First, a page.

More
  • very beautiful movie with awesome performances!

    colettaberx2013-12-03

    What a beautiful story it was, a sad story of that girl Ewa, full of hope arriving in a strange country with the believe that she and her sister will be welcomed by their family! And the desperation and fear when bit by bit her hope and faith gets challenged by the bitterness of "the American dream", the bitterness of being immigrants without money or relatives, connections... Marion is amazing, she acts with her eyes, her face tells it all, she actually doesn't need words... She makes Ewa a very fragile looking "girl" but with an amazing survival-instinct .. Joacquin was charming, frightening, sad, and at the end pitiful..a very dark character, despicable and yet tragic... When Jeremy comes into the story, his character adds a lot of tension with great interaction with Joacquin and Marion; repressed emotions, boyish charm , impulsiveness combined with darkness. He was really really excellent, I loved his performance.. Gray did an awesome job by building up the story the way he did, with very beautiful images, images in those amazing soft yellow ocher colors , that show us a world of those who are "damned " with very rare beacons of light... The end scene, that ending shot , was so amazing, so beautiful ! And I loved the soundtrack.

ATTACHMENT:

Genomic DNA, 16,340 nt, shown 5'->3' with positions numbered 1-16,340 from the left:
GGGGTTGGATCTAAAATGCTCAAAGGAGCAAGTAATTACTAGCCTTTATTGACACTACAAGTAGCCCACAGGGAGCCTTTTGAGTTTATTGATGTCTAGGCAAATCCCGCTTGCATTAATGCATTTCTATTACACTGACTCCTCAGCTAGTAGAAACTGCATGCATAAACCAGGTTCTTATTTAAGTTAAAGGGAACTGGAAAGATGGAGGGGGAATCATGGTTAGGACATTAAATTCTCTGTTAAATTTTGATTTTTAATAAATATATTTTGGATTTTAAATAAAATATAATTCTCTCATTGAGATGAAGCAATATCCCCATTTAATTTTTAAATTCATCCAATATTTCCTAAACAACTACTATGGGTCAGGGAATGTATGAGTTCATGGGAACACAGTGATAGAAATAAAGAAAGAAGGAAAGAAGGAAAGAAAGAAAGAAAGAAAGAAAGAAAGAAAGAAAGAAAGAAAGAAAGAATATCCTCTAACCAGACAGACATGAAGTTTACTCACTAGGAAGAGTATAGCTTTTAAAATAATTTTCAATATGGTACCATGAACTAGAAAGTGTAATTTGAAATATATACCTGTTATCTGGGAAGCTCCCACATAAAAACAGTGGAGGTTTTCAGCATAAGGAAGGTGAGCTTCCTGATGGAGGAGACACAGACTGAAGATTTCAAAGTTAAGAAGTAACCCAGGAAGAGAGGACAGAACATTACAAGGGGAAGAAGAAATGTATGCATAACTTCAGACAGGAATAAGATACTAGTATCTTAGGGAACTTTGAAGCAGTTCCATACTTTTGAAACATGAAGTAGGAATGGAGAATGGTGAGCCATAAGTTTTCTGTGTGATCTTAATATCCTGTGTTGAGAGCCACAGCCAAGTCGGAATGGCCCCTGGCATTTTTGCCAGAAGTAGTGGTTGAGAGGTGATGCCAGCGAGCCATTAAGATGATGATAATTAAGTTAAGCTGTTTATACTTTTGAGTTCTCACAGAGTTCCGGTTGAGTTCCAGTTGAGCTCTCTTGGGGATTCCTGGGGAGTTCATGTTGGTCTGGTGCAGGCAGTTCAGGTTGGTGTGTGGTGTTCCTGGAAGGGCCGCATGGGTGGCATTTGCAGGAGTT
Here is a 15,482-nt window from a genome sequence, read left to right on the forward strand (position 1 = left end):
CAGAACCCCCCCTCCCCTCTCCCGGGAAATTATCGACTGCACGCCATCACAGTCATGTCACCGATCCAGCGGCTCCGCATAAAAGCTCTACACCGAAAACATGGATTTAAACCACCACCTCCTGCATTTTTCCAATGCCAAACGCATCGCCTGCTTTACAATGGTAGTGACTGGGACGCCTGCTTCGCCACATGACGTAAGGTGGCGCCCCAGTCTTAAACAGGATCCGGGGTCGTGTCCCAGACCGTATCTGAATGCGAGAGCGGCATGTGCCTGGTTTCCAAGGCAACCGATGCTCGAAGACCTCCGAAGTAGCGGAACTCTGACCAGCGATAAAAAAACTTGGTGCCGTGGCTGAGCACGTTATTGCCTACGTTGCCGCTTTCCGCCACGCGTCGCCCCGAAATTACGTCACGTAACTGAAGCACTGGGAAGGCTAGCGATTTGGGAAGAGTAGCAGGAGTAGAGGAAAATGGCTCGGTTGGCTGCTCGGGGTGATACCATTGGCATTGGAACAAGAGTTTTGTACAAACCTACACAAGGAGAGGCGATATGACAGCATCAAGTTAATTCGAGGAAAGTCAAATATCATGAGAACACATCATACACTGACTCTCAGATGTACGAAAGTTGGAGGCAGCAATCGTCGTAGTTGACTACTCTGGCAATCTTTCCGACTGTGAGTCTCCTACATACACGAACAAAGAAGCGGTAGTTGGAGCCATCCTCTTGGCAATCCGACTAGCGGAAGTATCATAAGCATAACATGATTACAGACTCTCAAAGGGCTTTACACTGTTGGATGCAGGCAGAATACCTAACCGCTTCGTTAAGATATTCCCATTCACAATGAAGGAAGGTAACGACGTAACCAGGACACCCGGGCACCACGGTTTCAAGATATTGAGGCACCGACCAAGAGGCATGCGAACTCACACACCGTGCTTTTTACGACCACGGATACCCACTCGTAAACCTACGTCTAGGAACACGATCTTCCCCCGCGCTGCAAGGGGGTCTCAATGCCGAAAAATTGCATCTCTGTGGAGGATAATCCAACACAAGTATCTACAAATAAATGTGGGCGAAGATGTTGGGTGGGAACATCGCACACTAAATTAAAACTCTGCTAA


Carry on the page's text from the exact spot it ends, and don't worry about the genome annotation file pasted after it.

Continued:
More
  • Cotillard, Phoenix and Renner in the land of opportunity.

    Ser_Stephen_Seaworth2014-03-25